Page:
Attending a grand gala reunion organised by school friends offers an opportunity to revive and relive childhood memories — although the attendees are more engrossed in observing your receding hairline or the protruding belly. Your grey hair reassures those with jet-black hair and gives the scope to suggest effective herbal therapy. Your glowing skin stirs jealousy, and curious friends, eager to dig up the secret of your taut skin, surround you. Tell them you apply nothing to nourish it, and they conclude you are simply masking the truth.

If you have been stylish during childhood but now prefer simple clothes, get ready to be accosted by a friend who flaunts branded apparel and tries to draw your attention to his fancy imported jacket by raising its hood again and again.

Life is strange, and meeting childhood friends makes you realise this bitter truth. Those who were the most dignified and sober types have turned out to be drunkards. Those who never used a cuss word now hurl abuses as an energy booster. Those who wore tidy shoes have turned out to be careless about polish. Those who were always late have now become punctual in life. Those with a strict routine for everything have no routine to follow. Those who never laughed or cracked a joke in school have become humorists. Those who were toppers have become showstoppers of a different kind. Those fond of reading books now dread owning a bookshelf. The compulsive liars have become worshippers of truth. Those friends who never said prayers have now become staunch devotees. Life has its unpredictable ways of shaping people and their destinies.

In a reunion, you meet old buddies and see how they have changed, grown, or decayed in the intervening decades. Although I do not attend these reunions, it fascinates me to wonder how they get the wavelength right to connect. Dance, swing, or hop to revive bonhomie? Do they stand in a queue and pass through the school corridors? Do they enter the classroom and sit on the last bench? Do they fiddle with the chalk and duster to sign their flamboyant designations and titles? Do they revisit the loo where they discovered their youth? Do they stand or jostle near the tap to drink water and then splash it on friends for aqua fun? Do they huff and puff and yet run and climb the guava tree or dangle from its lowest branch in a brave and desperate show of fitness and agility that they have lost? Do they shake an arthritic leg with a fake smile? Do they try to appear healthy and hide their blood sugar levels by gorging on sweets? Do they sprinkle table salt on chops and cutlets to show hypertension has left them untouched? Well, it is a heroic attempt to present the best side with a smiling visage.

Such impulses get the better of you in your middle age when you realise the risk of dying of a sudden heart attack looms large. Before you depart, you wish to meet these childhood buddies and relive the lost innocence. You are back to your primary school — as those were the days you lived without stress and shared without ulterior motives. Life was good, but then you wanted a life of your choice — to carve a niche, rise, and race ahead. The world beckons you then, and now your town of birth makes you feel this had been heaven on earth. Yet, it was the place you were eager to leave to explore the world. Now you have done everything, so you want to return to where it all started. Just another wish like the one that made you navigate the world for golden opportunities.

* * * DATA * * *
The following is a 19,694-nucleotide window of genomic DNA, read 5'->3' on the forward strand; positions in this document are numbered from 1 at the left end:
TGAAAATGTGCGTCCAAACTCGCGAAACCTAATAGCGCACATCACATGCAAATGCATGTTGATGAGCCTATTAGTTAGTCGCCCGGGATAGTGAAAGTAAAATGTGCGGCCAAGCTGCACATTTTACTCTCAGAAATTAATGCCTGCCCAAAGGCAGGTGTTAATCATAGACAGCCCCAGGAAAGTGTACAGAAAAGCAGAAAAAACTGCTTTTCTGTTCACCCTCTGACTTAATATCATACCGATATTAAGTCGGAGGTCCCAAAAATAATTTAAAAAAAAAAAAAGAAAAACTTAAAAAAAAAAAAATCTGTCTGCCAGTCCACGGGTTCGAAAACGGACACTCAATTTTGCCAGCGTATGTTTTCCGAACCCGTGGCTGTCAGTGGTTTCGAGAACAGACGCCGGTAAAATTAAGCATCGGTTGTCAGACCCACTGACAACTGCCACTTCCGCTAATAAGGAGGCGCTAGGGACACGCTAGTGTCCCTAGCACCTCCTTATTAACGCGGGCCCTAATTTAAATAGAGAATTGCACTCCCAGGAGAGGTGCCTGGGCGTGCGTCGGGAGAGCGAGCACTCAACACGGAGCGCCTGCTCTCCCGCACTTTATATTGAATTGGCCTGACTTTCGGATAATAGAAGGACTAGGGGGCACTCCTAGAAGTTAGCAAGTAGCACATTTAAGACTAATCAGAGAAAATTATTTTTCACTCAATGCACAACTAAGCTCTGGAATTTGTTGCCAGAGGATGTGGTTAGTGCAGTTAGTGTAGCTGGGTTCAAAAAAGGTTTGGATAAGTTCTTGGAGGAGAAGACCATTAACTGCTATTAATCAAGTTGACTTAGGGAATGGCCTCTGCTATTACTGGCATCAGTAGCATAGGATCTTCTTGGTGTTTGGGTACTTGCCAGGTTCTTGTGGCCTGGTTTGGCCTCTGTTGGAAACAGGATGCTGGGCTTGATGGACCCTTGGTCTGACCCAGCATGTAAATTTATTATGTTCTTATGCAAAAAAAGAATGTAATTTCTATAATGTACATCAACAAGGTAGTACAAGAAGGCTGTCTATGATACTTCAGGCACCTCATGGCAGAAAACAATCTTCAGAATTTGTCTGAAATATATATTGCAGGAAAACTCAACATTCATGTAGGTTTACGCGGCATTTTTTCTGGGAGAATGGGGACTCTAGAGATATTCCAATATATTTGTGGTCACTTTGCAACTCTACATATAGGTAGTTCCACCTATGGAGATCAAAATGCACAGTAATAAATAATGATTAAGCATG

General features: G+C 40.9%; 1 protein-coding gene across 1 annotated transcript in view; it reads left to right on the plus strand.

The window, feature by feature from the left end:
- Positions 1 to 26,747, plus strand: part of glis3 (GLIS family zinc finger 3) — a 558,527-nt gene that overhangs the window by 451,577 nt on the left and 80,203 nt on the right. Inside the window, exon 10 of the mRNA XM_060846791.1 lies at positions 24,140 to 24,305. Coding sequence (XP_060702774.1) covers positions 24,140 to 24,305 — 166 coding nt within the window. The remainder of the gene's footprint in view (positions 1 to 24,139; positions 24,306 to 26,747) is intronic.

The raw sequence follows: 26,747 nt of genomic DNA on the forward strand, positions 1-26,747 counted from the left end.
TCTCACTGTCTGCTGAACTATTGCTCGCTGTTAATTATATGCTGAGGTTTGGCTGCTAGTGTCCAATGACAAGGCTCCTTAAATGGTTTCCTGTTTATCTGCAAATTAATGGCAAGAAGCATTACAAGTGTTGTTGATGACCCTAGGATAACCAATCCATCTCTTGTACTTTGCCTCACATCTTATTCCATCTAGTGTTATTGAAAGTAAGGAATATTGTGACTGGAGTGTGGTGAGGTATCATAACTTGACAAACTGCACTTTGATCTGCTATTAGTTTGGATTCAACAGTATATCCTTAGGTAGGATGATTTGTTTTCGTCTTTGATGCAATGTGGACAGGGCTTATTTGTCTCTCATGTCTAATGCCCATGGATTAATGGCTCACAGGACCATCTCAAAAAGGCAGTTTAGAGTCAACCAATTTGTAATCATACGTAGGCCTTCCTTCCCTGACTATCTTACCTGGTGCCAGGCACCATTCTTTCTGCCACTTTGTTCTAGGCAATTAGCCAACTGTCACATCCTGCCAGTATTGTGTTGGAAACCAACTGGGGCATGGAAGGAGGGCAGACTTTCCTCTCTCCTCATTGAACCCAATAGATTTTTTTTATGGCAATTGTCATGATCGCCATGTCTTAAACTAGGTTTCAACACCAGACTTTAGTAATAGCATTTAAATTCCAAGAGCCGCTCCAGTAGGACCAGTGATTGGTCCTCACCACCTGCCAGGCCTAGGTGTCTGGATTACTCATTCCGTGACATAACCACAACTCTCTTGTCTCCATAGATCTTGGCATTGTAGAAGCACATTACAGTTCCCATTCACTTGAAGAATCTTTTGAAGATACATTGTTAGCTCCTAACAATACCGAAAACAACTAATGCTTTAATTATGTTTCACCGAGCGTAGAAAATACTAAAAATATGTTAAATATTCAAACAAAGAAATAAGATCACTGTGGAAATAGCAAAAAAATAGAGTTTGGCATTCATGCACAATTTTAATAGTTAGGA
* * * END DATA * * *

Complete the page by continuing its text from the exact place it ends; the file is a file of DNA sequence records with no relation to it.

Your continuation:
Now you want to sit under a shady tree and philosophise whether you have lived a good life. Deep inside, you realise it has been a mixed bag, and the cycle is almost complete. You want to slow down and enjoy what you lost or left behind in childhood in a somewhat apologetic way, and you want the company of friends who share a similar worldview now. The future holds no promise of anything worthwhile. But there is a lot in the haystack of the past to cherish and relish. Remember the jam and jelly and butter toast in the tiffin you shared. Perhaps the joys of a simple life pull the heartstrings, and those childhood friends allow you to be yourself and help you recognise the person were and have left behind to a long forgotten past.

Devraj Singh Kalsi works as a senior copywriter in Kolkata. His short stories and essays have been published in Deccan Herald, Tehelka, Kitaab, Earthen Lamp Journal, Assam Tribune, and The Statesman. Pal Motors is his first novel.  


PLEASE NOTE: ARTICLES CAN ONLY BE REPRODUCED IN OTHER SITES WITH DUE ACKNOWLEDGEMENT TO BORDERLESS JOURNAL. 

Categories
Greetings from Borderless

Happy New Year

Art by Sohana Manzoor

As the old year winds up, we wait for the new year in anticipation… We wait to see how the new born blossoms as each year takes a unique form. This year, while we strengthened the population with vaccines, other kind of politics set in, which finally found fruition in a war that has perhaps been one of the saddest events of human history — people made homeless, towns erased, lives lost, nature polluted with gunpowder and shreds of machinery along with the ultimate threat of nuclear weapons erupting every now and then. What could possibly give hope amidst the darkness of the receding year with price hikes, the threat of looming hunger, joblessness, more conflicts and fear?

The fact that we have survived for more than 200,000 years in our current form is heartening. That we have lived through wars, plagues and disasters without being erased out of existence only highlights the resilience of our species to adapt to all kinds of contingencies. Perhaps, with the current crises, we will move towards new world orders…perhaps, we will find hope in creating and evolving new ways of living in consonance with nature and more by our need than greed.